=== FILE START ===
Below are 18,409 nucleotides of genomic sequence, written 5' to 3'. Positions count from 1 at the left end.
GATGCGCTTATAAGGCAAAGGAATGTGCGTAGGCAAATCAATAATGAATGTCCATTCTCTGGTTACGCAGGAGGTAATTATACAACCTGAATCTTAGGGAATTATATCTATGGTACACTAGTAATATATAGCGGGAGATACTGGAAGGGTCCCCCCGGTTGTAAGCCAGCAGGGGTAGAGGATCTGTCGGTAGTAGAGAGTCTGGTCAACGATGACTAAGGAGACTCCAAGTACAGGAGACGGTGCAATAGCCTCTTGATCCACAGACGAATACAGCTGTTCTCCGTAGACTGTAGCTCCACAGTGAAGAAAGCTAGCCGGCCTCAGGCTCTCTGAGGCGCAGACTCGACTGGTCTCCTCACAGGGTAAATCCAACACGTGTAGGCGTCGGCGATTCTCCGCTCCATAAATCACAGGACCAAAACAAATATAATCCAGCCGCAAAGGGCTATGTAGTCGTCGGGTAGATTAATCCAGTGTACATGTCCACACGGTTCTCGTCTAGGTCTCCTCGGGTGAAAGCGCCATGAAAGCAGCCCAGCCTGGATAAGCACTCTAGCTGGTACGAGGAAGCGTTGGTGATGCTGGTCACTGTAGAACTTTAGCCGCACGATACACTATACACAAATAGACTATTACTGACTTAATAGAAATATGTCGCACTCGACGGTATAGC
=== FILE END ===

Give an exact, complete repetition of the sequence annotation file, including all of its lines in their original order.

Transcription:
Below are 18,409 nucleotides of genomic sequence, written 5' to 3'. Positions count from 1 at the left end.
GATGCGCTTATAAGGCAAAGGAATGTGCGTAGGCAAATCAATAATGAATGTCCATTCTCTGGTTACGCAGGAGGTAATTATACAACCTGAATCTTAGGGAATTATATCTATGGTACACTAGTAATATATAGCGGGAGATACTGGAAGGGTCCCCCCGGTTGTAAGCCAGCAGGGGTAGAGGATCTGTCGGTAGTAGAGAGTCTGGTCAACGATGACTAAGGAGACTCCAAGTACAGGAGACGGTGCAATAGCCTCTTGATCCACAGACGAATACAGCTGTTCTCCGTAGACTGTAGCTCCACAGTGAAGAAAGCTAGCCGGCCTCAGGCTCTCTGAGGCGCAGACTCGACTGGTCTCCTCACAGGGTAAATCCAACACGTGTAGGCGTCGGCGATTCTCCGCTCCATAAATCACAGGACCAAAACAAATATAATCCAGCCGCAAAGGGCTATGTAGTCGTCGGGTAGATTAATCCAGTGTACATGTCCACACGGTTCTCGTCTAGGTCTCCTCGGGTGAAAGCGCCATGAAAGCAGCCCAGCCTGGATAAGCACTCTAGCTGGTACGAGGAAGCGTTGGTGATGCTGGTCACTGTAGAACTTTAGCCGCACGATACACTATACACAAATAGACTATTACTGACTTAATAGAAATATGTCGCACTCGACGGTATAGC